UK telecoms regulator, the Office of Communications (OFCOM), has announced plans to slash the cost of calling a mobile phone from another mobile or fixed telephone line.
The current rate is 4.3 pence per minute, which it wants to see fall to only 0.5 pence per minute by 2015, cutting bills for 32.7 million homes and businesses. OFCOM now plans to consult with operators Vodafone, O2, Orange/T-Mobile and 3, with the first three unlikely to be happy at an attack on what are known as 'termination rates' in telecom jargon.
By comparison, the final Telecom and Vodafone undertakings given to the Commerce Commission in New Zealand offered 10 cents a minute in 2011 sliding to 6 cents in 2014 (0.1 cents a second). The Commerce Commission was targeting an immediate halving of termination rates to 7.5 cents and a slide from there to 3.8 cents a minute in 2015.
In February, the commission voted 2 to 1 to recommend accepting the Telecom/Vodafone undertaking and the final decision on whether to do so now sits with communications minister Steven Joyce. The UK cut is likely to be welcomed by everyone else, but critics have pointed out that the networks will have five years to pass on the effect of the changes that will probably be paid for in higher charges elsewhere.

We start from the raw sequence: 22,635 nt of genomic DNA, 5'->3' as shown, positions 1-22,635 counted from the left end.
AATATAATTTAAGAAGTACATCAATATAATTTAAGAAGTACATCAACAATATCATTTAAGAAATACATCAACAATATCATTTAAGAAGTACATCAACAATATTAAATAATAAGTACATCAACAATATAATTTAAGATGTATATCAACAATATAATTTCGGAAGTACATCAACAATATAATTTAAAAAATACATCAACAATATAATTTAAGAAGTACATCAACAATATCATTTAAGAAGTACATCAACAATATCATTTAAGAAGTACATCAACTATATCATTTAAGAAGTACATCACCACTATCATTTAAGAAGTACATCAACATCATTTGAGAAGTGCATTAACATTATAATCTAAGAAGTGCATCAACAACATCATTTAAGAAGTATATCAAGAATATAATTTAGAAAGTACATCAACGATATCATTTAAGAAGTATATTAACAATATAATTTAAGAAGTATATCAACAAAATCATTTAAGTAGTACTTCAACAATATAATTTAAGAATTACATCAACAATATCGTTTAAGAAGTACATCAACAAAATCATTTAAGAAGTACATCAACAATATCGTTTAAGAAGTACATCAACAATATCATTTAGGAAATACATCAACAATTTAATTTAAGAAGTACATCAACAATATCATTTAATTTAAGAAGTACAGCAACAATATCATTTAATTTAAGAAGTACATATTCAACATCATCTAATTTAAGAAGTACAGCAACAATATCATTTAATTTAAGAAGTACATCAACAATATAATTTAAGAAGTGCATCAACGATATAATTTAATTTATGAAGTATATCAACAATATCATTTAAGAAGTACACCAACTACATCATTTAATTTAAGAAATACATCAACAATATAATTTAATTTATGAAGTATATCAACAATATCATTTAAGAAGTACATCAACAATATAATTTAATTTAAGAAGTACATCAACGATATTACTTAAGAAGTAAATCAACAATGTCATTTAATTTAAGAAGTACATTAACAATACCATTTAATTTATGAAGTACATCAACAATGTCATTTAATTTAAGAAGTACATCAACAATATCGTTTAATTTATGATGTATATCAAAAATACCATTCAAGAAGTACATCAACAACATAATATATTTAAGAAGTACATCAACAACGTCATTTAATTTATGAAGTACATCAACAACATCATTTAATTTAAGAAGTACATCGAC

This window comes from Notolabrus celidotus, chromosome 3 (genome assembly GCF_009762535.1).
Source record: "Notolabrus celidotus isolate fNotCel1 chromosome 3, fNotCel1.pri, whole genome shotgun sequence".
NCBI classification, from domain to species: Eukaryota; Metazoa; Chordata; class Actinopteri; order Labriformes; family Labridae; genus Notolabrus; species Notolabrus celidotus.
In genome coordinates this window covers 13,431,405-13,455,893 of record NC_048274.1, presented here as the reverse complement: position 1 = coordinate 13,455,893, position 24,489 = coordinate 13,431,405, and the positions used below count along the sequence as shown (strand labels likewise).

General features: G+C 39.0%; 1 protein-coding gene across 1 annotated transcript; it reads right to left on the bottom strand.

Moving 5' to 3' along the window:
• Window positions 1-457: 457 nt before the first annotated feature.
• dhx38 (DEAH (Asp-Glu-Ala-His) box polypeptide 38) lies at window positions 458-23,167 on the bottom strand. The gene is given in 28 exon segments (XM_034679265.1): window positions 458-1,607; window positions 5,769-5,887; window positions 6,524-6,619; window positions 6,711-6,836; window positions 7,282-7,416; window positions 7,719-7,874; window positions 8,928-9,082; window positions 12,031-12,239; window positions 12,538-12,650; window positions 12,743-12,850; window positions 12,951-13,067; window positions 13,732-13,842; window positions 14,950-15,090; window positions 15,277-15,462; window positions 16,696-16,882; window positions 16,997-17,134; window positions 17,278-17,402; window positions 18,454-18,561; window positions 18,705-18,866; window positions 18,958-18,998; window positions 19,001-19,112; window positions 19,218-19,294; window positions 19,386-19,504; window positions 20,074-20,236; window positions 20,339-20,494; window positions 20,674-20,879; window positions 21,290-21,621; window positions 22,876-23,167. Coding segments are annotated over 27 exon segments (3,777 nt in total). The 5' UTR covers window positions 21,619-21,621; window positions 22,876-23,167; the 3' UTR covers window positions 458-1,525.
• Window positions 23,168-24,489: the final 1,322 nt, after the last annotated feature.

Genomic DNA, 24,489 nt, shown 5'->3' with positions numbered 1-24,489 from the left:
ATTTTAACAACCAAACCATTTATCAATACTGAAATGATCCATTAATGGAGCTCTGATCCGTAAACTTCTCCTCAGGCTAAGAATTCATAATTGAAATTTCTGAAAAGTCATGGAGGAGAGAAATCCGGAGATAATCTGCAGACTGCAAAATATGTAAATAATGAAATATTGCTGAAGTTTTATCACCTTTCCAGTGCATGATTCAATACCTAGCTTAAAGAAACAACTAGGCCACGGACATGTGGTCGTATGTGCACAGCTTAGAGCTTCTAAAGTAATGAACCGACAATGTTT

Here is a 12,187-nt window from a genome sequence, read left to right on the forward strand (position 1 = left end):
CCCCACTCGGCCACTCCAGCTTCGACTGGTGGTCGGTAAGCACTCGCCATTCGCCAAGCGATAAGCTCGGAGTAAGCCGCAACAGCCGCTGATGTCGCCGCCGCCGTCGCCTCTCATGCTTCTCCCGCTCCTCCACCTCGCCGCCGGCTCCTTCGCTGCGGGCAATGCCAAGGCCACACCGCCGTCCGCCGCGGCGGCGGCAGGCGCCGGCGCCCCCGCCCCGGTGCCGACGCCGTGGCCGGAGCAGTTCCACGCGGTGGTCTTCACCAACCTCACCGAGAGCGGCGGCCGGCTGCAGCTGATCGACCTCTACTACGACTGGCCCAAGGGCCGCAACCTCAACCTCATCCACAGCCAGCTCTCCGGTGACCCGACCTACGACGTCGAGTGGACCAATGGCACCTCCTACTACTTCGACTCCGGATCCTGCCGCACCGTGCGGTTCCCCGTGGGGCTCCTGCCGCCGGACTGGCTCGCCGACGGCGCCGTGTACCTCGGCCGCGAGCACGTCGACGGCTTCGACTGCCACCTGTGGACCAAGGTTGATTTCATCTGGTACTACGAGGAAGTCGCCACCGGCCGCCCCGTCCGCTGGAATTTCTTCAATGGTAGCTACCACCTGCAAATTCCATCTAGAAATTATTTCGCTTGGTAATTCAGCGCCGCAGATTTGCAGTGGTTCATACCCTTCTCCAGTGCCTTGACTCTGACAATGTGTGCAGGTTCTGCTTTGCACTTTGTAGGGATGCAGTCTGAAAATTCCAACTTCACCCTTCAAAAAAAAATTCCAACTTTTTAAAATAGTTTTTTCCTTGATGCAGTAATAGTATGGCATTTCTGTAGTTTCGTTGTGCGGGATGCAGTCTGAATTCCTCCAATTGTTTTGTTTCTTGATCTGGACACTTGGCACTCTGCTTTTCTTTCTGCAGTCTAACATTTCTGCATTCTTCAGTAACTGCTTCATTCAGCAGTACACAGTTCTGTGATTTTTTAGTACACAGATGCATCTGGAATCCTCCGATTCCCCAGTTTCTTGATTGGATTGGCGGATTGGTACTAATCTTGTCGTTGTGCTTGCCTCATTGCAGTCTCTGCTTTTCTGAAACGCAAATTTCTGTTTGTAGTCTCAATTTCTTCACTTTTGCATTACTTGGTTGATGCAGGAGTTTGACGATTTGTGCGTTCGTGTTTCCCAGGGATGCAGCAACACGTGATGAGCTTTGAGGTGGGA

One area of concern is the cost of data roaming abroad, which is still sky-high.
According to broadband website Broadband Genie, downloading a £350MB TV show of film would cost a consumer in the region of £150 ($228) to download, with rates per megabyte ranging from 40 pence to £2.
"The cut in roaming rates in the EU has been well publicised, but it is just that — a cut. The problem is that prices started so high, a cut from ridiculously expensive has only brought it down to really expensive," said Broadband Genie's Chris Marling.
Last July, the EU slashed the cost of receiving and making calls while roaming abroad 0.46 euros to 0.43 euros, a modest but symbolic initial cut. By July 2010 this will fall to 0.39 euros, and 0.35 euros a year later. Operators were also ordered to measure calls by the second from the 31st second, rather than after a whole minute, as before. The operators that will benefit from OFCOM's plans are 3, the UK's smallest operator that wants to cut basic mobile costs in order to push consumers into new services on its 3G network, and fixed line giant, BT, which just wants everyone to make more phone calls. — Additional reporting by Computerworld NZ